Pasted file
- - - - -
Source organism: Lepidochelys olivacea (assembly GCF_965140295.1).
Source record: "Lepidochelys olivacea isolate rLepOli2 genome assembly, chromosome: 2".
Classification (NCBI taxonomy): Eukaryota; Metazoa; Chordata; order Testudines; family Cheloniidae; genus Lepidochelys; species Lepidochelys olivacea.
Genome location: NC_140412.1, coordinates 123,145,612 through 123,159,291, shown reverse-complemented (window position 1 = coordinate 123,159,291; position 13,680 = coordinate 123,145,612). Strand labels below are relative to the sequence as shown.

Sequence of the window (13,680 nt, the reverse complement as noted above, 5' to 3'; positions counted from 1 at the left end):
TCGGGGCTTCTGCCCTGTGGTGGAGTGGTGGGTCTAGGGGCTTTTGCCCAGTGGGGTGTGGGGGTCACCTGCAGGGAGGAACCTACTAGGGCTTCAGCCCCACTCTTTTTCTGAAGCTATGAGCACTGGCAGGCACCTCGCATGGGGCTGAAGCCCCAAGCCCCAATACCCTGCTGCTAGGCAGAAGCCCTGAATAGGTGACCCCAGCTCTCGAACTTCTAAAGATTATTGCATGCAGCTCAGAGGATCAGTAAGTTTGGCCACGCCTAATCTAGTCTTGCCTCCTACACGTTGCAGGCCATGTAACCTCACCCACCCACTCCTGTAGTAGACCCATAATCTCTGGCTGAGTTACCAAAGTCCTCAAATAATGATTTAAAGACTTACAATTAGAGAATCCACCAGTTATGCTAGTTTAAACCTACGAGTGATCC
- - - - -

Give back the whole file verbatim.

Source organism: Lepidochelys olivacea (assembly GCF_965140295.1).
Source record: "Lepidochelys olivacea isolate rLepOli2 genome assembly, chromosome: 2".
Classification (NCBI taxonomy): Eukaryota; Metazoa; Chordata; order Testudines; family Cheloniidae; genus Lepidochelys; species Lepidochelys olivacea.
Genome location: NC_140412.1, coordinates 123,145,612 through 123,159,291, shown reverse-complemented (window position 1 = coordinate 123,159,291; position 13,680 = coordinate 123,145,612). Strand labels below are relative to the sequence as shown.

Sequence of the window (13,680 nt, the reverse complement as noted above, 5' to 3'; positions counted from 1 at the left end):
TCGGGGCTTCTGCCCTGTGGTGGAGTGGTGGGTCTAGGGGCTTTTGCCCAGTGGGGTGTGGGGGTCACCTGCAGGGAGGAACCTACTAGGGCTTCAGCCCCACTCTTTTTCTGAAGCTATGAGCACTGGCAGGCACCTCGCATGGGGCTGAAGCCCCAAGCCCCAATACCCTGCTGCTAGGCAGAAGCCCTGAATAGGTGACCCCAGCTCTCGAACTTCTAAAGATTATTGCATGCAGCTCAGAGGATCAGTAAGTTTGGCCACGCCTAATCTAGTCTTGCCTCCTACACGTTGCAGGCCATGTAACCTCACCCACCCACTCCTGTAGTAGACCCATAATCTCTGGCTGAGTTACCAAAGTCCTCAAATAATGATTTAAAGACTTACAATTAGAGAATCCACCAGTTATGCTAGTTTAAACCTACGAGTGATCC